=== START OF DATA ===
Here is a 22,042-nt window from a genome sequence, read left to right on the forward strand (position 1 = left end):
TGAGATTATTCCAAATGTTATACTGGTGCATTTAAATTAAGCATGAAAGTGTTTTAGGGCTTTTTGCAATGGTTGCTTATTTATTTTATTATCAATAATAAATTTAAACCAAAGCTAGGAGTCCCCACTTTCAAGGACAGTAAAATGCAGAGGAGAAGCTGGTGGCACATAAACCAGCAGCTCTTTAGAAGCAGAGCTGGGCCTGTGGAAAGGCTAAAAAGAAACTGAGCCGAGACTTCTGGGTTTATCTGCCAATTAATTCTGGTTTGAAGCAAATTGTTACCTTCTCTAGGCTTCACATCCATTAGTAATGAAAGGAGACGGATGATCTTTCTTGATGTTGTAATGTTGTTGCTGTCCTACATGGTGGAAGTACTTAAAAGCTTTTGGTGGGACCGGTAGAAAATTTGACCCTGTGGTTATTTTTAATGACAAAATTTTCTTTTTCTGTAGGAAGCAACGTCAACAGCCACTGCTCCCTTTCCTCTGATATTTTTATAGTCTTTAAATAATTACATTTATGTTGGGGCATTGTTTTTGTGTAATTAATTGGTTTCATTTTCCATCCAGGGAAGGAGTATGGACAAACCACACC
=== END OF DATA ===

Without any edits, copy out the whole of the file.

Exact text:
Here is a 22,042-nt window from a genome sequence, read left to right on the forward strand (position 1 = left end):
TGAGATTATTCCAAATGTTATACTGGTGCATTTAAATTAAGCATGAAAGTGTTTTAGGGCTTTTTGCAATGGTTGCTTATTTATTTTATTATCAATAATAAATTTAAACCAAAGCTAGGAGTCCCCACTTTCAAGGACAGTAAAATGCAGAGGAGAAGCTGGTGGCACATAAACCAGCAGCTCTTTAGAAGCAGAGCTGGGCCTGTGGAAAGGCTAAAAAGAAACTGAGCCGAGACTTCTGGGTTTATCTGCCAATTAATTCTGGTTTGAAGCAAATTGTTACCTTCTCTAGGCTTCACATCCATTAGTAATGAAAGGAGACGGATGATCTTTCTTGATGTTGTAATGTTGTTGCTGTCCTACATGGTGGAAGTACTTAAAAGCTTTTGGTGGGACCGGTAGAAAATTTGACCCTGTGGTTATTTTTAATGACAAAATTTTCTTTTTCTGTAGGAAGCAACGTCAACAGCCACTGCTCCCTTTCCTCTGATATTTTTATAGTCTTTAAATAATTACATTTATGTTGGGGCATTGTTTTTGTGTAATTAATTGGTTTCATTTTCCATCCAGGGAAGGAGTATGGACAAACCACACC